Descort: Poetic Form

Recently, I shared 11 French poetic forms on the blog, but there are still many more to share, including today’s form: descort!

Descort Poems

The descort differentiates itself from other forms by differentiating its lines from other lines within the poem. That is, the main rule of descort poems is that each line needs to be different from every other line in the poem.

A descort poem has different line lengths, meters, avoids rhyming with other lines, no refrains, and that goes for stanzas as well. In other words, no two lines in a descort should look like each other, and the same could be said for each descort.

Note: This is different than free verse, because even free verse may occasionally have similar line lengths and meter. However, descort is very intentional in its variability.

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Here’s my attempt at a Descort Poem:

Daffodils, by Robert Lee Brewer

Daffodils don’t sway in the breeze or dance along the lane.
Frogs jump; dogs bark; logs sit.

Never ask a question of liars.
Always do whatever someone tells you to never ever do.
Cauliflower crowns.

And dandelion seeds spread in the wind because…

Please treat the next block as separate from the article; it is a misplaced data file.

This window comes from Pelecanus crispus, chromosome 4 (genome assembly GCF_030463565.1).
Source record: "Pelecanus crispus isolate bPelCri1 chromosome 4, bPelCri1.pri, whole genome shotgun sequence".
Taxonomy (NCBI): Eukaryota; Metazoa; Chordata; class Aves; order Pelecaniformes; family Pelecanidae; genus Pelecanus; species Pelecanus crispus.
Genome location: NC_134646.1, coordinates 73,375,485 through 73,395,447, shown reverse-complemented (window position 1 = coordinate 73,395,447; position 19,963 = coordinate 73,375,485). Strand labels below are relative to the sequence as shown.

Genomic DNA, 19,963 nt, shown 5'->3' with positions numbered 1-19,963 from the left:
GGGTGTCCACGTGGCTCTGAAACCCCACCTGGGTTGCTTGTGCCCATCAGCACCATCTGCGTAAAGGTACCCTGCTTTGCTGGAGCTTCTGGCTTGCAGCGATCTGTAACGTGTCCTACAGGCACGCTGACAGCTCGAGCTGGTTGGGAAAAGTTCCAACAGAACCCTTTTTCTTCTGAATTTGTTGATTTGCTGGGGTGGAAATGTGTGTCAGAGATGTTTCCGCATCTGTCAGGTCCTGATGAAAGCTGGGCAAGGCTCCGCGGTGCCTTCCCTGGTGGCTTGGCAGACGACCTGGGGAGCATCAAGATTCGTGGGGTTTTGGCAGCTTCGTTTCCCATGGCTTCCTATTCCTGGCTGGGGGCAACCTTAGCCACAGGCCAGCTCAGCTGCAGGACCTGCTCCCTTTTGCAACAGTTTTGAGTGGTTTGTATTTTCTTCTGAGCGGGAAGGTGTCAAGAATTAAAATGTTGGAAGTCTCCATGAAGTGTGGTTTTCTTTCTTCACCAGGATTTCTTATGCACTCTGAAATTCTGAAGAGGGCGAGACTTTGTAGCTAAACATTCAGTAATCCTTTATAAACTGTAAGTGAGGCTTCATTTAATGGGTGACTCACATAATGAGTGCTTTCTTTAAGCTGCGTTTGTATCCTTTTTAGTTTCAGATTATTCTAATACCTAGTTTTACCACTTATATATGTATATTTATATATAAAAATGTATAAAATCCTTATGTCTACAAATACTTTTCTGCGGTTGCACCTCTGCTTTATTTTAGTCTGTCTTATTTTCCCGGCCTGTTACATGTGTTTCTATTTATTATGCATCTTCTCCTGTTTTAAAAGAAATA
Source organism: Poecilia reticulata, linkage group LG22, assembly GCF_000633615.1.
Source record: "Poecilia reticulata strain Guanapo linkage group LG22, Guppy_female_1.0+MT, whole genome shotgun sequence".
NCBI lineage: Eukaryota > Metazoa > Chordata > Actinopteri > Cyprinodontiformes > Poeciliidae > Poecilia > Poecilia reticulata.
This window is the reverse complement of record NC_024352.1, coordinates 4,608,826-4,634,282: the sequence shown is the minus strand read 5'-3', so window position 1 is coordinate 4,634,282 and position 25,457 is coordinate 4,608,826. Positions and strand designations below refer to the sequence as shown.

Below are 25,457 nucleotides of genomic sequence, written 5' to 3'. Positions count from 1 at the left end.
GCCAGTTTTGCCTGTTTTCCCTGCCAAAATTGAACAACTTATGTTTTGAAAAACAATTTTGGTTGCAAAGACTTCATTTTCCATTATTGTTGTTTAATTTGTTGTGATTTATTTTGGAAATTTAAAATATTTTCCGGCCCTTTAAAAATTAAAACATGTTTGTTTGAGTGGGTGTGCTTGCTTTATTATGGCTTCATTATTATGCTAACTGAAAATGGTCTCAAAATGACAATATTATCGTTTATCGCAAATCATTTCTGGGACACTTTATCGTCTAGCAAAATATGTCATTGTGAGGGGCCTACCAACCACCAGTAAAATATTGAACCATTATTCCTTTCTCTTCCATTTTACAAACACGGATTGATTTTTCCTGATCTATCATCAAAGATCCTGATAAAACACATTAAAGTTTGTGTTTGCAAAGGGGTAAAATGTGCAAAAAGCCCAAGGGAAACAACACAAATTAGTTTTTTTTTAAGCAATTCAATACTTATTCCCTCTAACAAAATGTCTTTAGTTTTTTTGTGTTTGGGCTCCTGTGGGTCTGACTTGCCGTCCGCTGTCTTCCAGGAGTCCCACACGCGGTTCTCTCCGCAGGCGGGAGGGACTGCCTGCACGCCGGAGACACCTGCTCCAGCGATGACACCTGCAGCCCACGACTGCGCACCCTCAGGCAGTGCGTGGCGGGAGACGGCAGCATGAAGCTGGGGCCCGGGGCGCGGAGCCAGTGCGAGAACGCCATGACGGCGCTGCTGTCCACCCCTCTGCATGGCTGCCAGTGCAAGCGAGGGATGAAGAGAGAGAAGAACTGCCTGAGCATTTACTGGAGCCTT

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Robert Lee Brewer is Senior Content Editor of the Writer’s Digest Writing Community and author of Solving the World’s Problems (Press 53). Follow him on Twitter @RobertLeeBrewer.

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7 thoughts on “Descort: Poetic Form

  1. Walter J Wojtanik

    JAMBALIAR

    Eating jambalaya with a fork,
    nobody fed the dog.
    I wished it were already Friday,
    my shoes feel a bit tight.
    You’d think I would’ve learned something in school.
    How about a back rub?

    Somewhere out there a guy has a flat
    tired of being used as a guinea pig,
    the clock ticks away,
    but ours is a sizable some!

    In winter the snow reaches up to my
    assumption that the grass is always greener.

    Can I offer you a drink?
    Pass the crushed pepper flakes.

    © Walter J. Wojtanik

  2. barbara_y

    I thought it might be a modern invented form, but no–this babe’s been giving headaches for a long time. Name’s an old French word for discord or discordant. Coming from a musical tradition, I doubt they were as herky-jerky as what I came up with. But it’s an interesting challenge, no?

  3. Tracy Davidson

    Conscience

    A flash of conscience.
    My son up-ends a jam jar to free the tadpoles.
    Grandpa takes a midday nap.

    My mom sees monsters in the shadows.

    That stink of stale cigar…
    How I’m reminded of why I left in the first place.

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